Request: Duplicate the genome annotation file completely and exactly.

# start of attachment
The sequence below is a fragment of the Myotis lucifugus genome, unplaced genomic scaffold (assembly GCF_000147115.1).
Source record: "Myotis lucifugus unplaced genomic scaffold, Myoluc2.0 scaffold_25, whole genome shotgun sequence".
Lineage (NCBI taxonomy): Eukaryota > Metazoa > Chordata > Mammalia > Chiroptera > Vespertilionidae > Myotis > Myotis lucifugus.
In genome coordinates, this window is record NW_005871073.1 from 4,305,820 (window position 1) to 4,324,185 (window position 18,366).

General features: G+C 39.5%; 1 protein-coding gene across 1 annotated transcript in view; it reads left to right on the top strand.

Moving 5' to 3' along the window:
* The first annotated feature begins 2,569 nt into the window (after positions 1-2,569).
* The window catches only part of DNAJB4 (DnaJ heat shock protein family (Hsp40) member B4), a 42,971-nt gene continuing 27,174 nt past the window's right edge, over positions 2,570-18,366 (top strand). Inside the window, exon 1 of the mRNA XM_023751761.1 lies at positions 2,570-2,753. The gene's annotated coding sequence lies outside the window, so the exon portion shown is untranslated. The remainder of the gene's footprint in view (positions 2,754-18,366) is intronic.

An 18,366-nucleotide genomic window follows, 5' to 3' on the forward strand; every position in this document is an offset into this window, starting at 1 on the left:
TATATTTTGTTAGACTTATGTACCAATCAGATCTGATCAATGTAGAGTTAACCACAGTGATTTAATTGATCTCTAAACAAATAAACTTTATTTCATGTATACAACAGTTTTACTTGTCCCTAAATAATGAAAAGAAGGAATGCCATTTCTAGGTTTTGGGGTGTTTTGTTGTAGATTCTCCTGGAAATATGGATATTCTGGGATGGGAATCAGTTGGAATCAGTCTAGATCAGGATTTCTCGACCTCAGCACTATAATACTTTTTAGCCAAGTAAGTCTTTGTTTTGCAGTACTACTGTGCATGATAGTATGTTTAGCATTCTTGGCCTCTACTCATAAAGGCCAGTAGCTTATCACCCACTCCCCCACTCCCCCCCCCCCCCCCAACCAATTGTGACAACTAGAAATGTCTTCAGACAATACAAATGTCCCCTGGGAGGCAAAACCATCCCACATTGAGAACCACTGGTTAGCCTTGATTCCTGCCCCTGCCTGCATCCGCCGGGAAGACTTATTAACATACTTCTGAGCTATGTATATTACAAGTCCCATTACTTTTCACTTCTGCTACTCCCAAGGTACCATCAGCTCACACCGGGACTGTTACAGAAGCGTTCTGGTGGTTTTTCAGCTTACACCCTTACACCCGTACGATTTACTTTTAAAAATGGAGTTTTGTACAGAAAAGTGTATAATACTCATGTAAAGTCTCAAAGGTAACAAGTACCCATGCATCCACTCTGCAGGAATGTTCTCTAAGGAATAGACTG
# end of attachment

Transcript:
The sequence below is a fragment of the Myotis lucifugus genome, unplaced genomic scaffold (assembly GCF_000147115.1).
Source record: "Myotis lucifugus unplaced genomic scaffold, Myoluc2.0 scaffold_25, whole genome shotgun sequence".
Lineage (NCBI taxonomy): Eukaryota > Metazoa > Chordata > Mammalia > Chiroptera > Vespertilionidae > Myotis > Myotis lucifugus.
In genome coordinates, this window is record NW_005871073.1 from 4,305,820 (window position 1) to 4,324,185 (window position 18,366).

General features: G+C 39.5%; 1 protein-coding gene across 1 annotated transcript in view; it reads left to right on the top strand.

Moving 5' to 3' along the window:
* The first annotated feature begins 2,569 nt into the window (after positions 1-2,569).
* The window catches only part of DNAJB4 (DnaJ heat shock protein family (Hsp40) member B4), a 42,971-nt gene continuing 27,174 nt past the window's right edge, over positions 2,570-18,366 (top strand). Inside the window, exon 1 of the mRNA XM_023751761.1 lies at positions 2,570-2,753. The gene's annotated coding sequence lies outside the window, so the exon portion shown is untranslated. The remainder of the gene's footprint in view (positions 2,754-18,366) is intronic.

An 18,366-nucleotide genomic window follows, 5' to 3' on the forward strand; every position in this document is an offset into this window, starting at 1 on the left:
TATATTTTGTTAGACTTATGTACCAATCAGATCTGATCAATGTAGAGTTAACCACAGTGATTTAATTGATCTCTAAACAAATAAACTTTATTTCATGTATACAACAGTTTTACTTGTCCCTAAATAATGAAAAGAAGGAATGCCATTTCTAGGTTTTGGGGTGTTTTGTTGTAGATTCTCCTGGAAATATGGATATTCTGGGATGGGAATCAGTTGGAATCAGTCTAGATCAGGATTTCTCGACCTCAGCACTATAATACTTTTTAGCCAAGTAAGTCTTTGTTTTGCAGTACTACTGTGCATGATAGTATGTTTAGCATTCTTGGCCTCTACTCATAAAGGCCAGTAGCTTATCACCCACTCCCCCACTCCCCCCCCCCCCCCCAACCAATTGTGACAACTAGAAATGTCTTCAGACAATACAAATGTCCCCTGGGAGGCAAAACCATCCCACATTGAGAACCACTGGTTAGCCTTGATTCCTGCCCCTGCCTGCATCCGCCGGGAAGACTTATTAACATACTTCTGAGCTATGTATATTACAAGTCCCATTACTTTTCACTTCTGCTACTCCCAAGGTACCATCAGCTCACACCGGGACTGTTACAGAAGCGTTCTGGTGGTTTTTCAGCTTACACCCTTACACCCGTACGATTTACTTTTAAAAATGGAGTTTTGTACAGAAAAGTGTATAATACTCATGTAAAGTCTCAAAGGTAACAAGTACCCATGCATCCACTCTGCAGGAATGTTCTCTAAGGAATAGACTG